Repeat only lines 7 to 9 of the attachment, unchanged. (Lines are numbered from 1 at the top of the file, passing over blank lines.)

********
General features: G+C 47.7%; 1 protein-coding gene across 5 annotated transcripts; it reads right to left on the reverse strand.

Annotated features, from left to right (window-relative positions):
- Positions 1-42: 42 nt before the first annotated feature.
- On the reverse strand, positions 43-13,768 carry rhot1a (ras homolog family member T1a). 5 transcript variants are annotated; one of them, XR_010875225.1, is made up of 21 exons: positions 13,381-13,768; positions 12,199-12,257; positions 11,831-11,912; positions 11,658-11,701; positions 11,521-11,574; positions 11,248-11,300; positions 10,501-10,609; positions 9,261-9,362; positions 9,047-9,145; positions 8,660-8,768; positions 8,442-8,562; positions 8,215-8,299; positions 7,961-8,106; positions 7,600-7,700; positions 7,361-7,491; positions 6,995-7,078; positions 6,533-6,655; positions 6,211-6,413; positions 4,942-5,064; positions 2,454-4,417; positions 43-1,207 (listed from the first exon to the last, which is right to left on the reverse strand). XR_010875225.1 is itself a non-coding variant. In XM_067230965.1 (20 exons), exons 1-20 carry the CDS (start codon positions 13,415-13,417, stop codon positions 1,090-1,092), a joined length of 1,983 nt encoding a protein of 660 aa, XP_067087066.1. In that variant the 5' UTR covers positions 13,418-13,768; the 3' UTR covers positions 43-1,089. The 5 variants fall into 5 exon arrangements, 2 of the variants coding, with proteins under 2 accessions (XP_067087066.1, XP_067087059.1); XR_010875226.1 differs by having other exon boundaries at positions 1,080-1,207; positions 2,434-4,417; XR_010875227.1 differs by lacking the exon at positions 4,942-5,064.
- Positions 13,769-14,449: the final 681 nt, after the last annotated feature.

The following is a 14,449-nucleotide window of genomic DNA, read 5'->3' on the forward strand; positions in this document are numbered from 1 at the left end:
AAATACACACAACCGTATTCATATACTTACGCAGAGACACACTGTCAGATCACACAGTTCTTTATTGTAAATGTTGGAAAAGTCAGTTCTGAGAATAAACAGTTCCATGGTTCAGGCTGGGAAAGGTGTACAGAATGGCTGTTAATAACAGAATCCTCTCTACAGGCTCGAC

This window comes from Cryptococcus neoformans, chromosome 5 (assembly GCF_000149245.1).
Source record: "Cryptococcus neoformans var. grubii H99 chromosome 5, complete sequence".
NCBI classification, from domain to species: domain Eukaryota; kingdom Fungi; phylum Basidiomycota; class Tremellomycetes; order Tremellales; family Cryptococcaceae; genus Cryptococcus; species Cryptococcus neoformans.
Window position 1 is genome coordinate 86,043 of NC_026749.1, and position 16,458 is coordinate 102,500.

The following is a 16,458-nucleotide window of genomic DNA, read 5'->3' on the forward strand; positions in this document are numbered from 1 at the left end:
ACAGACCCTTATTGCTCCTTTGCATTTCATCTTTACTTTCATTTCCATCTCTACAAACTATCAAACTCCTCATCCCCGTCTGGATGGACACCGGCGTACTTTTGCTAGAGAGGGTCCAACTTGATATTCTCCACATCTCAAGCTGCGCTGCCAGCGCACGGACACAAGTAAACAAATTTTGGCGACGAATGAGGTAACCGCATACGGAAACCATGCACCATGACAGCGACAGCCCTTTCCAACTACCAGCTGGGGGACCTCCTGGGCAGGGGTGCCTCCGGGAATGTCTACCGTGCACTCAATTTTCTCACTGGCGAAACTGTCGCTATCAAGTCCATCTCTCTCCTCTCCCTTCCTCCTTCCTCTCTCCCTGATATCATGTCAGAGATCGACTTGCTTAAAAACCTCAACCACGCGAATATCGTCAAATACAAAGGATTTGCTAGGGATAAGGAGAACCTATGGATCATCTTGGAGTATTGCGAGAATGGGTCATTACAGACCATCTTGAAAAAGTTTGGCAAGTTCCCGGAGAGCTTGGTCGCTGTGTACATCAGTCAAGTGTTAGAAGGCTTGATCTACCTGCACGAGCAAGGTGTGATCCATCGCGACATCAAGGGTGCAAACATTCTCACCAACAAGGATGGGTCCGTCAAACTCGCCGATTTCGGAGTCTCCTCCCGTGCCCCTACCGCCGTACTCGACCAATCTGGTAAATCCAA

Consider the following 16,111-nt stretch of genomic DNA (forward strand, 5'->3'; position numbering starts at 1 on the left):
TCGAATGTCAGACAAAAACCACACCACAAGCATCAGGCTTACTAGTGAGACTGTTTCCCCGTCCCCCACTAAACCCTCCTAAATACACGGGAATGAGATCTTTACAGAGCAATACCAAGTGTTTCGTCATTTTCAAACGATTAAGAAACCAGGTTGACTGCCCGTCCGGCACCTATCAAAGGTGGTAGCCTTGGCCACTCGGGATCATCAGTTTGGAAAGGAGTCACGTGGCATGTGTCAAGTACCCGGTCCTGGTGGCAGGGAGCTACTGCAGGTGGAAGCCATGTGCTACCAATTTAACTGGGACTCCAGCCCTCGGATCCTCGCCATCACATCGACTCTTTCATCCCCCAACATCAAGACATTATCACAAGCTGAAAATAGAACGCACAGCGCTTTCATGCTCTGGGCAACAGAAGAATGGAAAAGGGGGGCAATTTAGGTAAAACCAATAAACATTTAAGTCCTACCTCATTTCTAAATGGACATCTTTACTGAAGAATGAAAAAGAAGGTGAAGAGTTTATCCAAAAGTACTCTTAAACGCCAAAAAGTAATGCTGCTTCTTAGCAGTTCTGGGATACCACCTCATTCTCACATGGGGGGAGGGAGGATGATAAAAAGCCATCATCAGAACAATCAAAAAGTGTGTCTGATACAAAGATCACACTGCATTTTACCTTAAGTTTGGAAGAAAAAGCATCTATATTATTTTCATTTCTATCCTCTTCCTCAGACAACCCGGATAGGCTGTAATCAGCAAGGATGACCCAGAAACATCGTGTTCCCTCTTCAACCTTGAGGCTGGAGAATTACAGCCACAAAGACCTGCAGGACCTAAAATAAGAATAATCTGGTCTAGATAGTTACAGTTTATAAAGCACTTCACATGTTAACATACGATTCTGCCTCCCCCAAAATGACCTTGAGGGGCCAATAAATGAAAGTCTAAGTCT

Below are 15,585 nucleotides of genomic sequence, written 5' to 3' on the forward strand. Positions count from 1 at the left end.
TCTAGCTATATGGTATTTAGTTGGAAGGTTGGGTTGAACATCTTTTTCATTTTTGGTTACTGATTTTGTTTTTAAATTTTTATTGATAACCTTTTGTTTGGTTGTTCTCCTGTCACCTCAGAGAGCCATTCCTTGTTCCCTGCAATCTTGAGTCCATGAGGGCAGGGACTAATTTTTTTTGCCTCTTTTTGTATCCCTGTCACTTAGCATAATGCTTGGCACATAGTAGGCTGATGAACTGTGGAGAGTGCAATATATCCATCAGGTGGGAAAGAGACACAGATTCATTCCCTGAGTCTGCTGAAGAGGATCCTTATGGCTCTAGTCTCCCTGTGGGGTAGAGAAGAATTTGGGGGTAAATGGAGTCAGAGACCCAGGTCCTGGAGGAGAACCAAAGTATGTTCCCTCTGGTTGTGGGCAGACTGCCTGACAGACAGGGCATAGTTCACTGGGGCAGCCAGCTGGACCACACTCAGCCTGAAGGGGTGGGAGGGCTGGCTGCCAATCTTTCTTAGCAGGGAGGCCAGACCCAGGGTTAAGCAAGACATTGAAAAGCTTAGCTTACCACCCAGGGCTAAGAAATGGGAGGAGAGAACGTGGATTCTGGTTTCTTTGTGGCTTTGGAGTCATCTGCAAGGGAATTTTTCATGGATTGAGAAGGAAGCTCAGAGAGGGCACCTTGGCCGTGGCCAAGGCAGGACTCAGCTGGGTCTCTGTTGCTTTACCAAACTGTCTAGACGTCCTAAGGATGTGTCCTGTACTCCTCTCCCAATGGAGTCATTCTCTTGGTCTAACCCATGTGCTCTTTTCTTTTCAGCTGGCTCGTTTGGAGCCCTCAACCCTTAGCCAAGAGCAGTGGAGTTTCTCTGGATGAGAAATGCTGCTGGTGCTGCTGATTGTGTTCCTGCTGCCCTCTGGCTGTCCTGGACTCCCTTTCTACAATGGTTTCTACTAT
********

AAATACACACAACCGTATTCATATACTTACGCAGAGACACACTGTCAGATCACACAGTTCTTTATTGTAAATGTTGGAAAAGTCAGTTCTGAGAATAAACAGTTCCATGGTTCAGGCTGGGAAAGGTGTACAGAATGGCTGTTAATAACAGAATCCTCTCTACAGGCTCGAC

This window comes from Cryptococcus neoformans, chromosome 5 (assembly GCF_000149245.1).
Source record: "Cryptococcus neoformans var. grubii H99 chromosome 5, complete sequence".